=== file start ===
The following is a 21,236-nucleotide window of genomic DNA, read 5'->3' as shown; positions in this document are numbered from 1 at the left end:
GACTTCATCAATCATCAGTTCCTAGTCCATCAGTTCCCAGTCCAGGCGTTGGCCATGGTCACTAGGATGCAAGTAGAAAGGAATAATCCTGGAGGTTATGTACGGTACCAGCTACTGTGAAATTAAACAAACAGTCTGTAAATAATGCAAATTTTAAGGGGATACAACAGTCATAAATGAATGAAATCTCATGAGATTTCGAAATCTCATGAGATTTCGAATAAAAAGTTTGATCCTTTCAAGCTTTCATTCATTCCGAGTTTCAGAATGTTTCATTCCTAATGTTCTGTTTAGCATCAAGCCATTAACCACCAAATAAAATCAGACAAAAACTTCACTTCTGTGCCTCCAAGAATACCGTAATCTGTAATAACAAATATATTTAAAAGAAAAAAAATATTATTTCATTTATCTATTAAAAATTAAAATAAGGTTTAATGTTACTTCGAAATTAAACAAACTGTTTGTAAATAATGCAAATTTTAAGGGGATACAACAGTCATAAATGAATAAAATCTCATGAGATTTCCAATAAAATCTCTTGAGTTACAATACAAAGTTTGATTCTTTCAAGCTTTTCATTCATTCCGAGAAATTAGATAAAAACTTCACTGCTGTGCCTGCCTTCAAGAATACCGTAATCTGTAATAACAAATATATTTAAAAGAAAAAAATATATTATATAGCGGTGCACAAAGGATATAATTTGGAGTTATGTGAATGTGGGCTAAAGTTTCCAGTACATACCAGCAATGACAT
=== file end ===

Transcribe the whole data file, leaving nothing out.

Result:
The following is a 21,236-nucleotide window of genomic DNA, read 5'->3' as shown; positions in this document are numbered from 1 at the left end:
GACTTCATCAATCATCAGTTCCTAGTCCATCAGTTCCCAGTCCAGGCGTTGGCCATGGTCACTAGGATGCAAGTAGAAAGGAATAATCCTGGAGGTTATGTACGGTACCAGCTACTGTGAAATTAAACAAACAGTCTGTAAATAATGCAAATTTTAAGGGGATACAACAGTCATAAATGAATGAAATCTCATGAGATTTCGAAATCTCATGAGATTTCGAATAAAAAGTTTGATCCTTTCAAGCTTTCATTCATTCCGAGTTTCAGAATGTTTCATTCCTAATGTTCTGTTTAGCATCAAGCCATTAACCACCAAATAAAATCAGACAAAAACTTCACTTCTGTGCCTCCAAGAATACCGTAATCTGTAATAACAAATATATTTAAAAGAAAAAAAATATTATTTCATTTATCTATTAAAAATTAAAATAAGGTTTAATGTTACTTCGAAATTAAACAAACTGTTTGTAAATAATGCAAATTTTAAGGGGATACAACAGTCATAAATGAATAAAATCTCATGAGATTTCCAATAAAATCTCTTGAGTTACAATACAAAGTTTGATTCTTTCAAGCTTTTCATTCATTCCGAGAAATTAGATAAAAACTTCACTGCTGTGCCTGCCTTCAAGAATACCGTAATCTGTAATAACAAATATATTTAAAAGAAAAAAATATATTATATAGCGGTGCACAAAGGATATAATTTGGAGTTATGTGAATGTGGGCTAAAGTTTCCAGTACATACCAGCAATGACAT